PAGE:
Back then, city authorities had no power over the student’s behavior, and the only governing body was the university itself. So, in the 1780s, under public pressure, it established a special prison to cool down the hottest of heads.
The prison was in operation until 1914 and has become, I dare say, a place of legends. The troublemakers could spend from three days to four weeks there, depending on their transgressions.
But of course, rebels as they were, they wouldn’t just sit there. The “prisoners” covered the walls in graffiti and, when visitors were allowed, turned the incarceration into raging celebrations. At some point, spending a few nights in the cell even became a rite of passage for the fraternities.
Those days are long gone, obviously, but you can still enter the prison to envision what it must have been like.
Buy the ticket at the University Museum on Grabengasse, then turn around the block to find the entrance. The Studentenkarzer is open throughout the week except for Monday. Check the times and prices on the official website.
Relax on the River Bank
Situated on the northern shore of Neckar, a short stroll from the old town, Neckarwiese is a beautiful grassy area. It has long been the local’s preferred destination to enjoy a relaxed afternoon out near the river.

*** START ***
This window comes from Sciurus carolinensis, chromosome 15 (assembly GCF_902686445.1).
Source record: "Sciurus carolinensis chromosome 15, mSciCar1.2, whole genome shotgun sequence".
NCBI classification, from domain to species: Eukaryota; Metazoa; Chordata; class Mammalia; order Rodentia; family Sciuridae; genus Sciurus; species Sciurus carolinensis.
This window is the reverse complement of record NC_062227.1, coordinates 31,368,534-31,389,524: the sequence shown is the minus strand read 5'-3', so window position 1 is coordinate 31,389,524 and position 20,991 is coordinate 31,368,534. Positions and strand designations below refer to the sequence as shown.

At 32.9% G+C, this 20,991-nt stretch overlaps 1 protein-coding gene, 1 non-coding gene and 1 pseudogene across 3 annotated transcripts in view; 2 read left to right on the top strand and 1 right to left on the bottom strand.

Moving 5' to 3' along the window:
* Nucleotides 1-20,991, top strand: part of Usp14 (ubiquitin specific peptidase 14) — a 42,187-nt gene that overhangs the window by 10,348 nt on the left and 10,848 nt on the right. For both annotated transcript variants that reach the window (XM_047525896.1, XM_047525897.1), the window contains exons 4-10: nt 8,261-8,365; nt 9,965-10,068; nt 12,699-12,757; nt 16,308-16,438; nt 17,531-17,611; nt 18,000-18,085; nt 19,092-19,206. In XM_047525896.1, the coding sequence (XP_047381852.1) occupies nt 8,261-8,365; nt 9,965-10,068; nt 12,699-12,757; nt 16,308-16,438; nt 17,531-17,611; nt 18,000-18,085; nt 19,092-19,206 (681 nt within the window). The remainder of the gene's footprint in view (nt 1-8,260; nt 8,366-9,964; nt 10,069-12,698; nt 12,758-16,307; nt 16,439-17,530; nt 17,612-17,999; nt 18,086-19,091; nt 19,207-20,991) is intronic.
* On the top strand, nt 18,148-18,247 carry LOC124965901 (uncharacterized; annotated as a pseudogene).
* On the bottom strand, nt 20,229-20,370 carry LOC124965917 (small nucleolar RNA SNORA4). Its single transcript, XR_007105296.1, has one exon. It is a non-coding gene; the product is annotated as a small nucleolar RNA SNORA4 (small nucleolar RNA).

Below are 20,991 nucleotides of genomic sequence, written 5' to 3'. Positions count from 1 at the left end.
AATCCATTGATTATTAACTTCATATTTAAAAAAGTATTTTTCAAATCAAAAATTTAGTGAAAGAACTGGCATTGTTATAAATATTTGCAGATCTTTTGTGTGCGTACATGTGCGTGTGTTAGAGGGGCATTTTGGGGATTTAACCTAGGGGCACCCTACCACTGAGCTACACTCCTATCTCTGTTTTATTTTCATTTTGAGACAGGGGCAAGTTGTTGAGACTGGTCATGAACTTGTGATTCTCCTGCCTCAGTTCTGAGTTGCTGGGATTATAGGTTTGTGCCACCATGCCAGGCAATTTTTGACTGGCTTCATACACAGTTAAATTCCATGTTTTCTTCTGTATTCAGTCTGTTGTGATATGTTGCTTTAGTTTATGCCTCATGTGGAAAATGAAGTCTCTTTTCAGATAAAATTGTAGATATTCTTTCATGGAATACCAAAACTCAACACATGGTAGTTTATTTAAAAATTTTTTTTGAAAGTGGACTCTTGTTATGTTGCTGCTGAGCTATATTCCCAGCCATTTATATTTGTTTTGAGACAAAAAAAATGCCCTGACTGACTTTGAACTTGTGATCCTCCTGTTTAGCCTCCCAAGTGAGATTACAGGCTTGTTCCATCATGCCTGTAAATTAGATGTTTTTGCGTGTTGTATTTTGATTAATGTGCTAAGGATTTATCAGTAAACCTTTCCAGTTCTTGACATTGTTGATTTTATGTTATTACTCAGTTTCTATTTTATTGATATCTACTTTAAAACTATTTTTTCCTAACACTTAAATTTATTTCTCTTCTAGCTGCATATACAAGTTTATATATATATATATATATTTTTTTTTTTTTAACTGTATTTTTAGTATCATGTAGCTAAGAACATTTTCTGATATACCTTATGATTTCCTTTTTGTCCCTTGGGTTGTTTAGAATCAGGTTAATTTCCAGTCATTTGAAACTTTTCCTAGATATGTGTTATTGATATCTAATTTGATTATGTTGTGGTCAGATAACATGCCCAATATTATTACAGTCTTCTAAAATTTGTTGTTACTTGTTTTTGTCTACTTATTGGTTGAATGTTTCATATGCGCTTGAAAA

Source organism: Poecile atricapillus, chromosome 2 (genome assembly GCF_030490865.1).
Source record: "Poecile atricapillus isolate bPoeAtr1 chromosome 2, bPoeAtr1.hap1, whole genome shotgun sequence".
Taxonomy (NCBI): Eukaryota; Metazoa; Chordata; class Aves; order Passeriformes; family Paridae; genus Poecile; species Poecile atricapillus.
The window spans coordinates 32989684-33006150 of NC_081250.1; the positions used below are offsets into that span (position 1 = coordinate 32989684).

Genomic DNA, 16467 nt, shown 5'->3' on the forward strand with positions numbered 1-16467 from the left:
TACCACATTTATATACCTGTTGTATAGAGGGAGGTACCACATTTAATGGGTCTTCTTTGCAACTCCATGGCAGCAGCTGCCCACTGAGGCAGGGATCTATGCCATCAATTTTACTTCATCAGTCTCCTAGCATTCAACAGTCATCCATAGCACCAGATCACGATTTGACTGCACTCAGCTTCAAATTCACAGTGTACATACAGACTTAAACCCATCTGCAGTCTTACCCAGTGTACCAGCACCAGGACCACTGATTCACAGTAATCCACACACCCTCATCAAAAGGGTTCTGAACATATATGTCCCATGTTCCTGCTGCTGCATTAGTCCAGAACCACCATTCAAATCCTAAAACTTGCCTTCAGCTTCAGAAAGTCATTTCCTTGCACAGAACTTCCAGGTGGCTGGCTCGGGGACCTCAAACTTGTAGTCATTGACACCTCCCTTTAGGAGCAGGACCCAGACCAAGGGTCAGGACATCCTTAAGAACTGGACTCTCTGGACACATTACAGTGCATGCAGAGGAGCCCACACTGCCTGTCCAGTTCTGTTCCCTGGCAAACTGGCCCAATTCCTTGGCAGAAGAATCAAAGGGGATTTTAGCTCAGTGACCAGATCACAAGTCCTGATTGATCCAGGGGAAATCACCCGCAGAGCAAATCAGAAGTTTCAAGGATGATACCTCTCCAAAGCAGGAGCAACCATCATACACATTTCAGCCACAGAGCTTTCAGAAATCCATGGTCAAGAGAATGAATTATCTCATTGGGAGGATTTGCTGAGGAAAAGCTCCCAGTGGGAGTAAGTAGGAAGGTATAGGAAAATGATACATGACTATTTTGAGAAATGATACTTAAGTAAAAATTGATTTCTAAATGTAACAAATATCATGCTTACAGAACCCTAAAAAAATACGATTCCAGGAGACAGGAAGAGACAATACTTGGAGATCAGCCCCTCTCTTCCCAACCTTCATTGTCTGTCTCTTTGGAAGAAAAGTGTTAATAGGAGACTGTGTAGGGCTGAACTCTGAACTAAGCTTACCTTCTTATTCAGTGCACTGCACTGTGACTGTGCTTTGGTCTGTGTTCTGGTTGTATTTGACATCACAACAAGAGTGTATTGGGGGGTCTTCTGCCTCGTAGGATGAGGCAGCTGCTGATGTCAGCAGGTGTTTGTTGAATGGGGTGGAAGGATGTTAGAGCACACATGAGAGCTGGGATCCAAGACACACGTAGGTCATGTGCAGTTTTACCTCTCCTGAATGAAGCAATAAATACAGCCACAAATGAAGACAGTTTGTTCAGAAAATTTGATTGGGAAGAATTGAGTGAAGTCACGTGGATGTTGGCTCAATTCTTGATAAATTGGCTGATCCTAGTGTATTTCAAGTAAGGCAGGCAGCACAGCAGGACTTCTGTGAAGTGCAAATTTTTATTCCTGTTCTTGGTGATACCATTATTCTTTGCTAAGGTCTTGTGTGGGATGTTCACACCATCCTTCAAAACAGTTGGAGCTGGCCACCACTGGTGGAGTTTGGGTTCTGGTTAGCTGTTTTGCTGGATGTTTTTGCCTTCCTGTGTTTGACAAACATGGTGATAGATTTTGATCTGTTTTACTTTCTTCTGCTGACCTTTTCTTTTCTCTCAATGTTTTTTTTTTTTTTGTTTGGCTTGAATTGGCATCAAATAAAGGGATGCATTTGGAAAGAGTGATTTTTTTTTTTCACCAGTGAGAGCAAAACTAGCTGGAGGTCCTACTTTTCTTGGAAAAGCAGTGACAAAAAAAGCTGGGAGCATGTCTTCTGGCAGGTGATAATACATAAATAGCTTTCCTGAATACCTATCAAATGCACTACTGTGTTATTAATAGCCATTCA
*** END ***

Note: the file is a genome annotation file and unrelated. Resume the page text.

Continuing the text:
The vast green meadow is an ideal place to catch some sun or organize a picnic. Thousands of people come here daily to unwind, have fun and friendly conversation, and just to live it up.
So grab your favorite book and some snacks and head to Neckarwiese for a couple of hours. Trust me, it is incredibly pleasant and liberating to… just do nothing at all! Let your mind wander whilst taking in a marvelous view of the castle.
Three nights a year, in June, July, and September, Neckarwiese becomes an excellent watching ground for the famous castle illumination spectacle.
First, the battered walls slowly turn bright red. It looks as if once again, long after the devastating fires of 1689 and 1693, the castle is burning. Then, the fireworks transform the dark sky above into the roaring sea of lights and colors.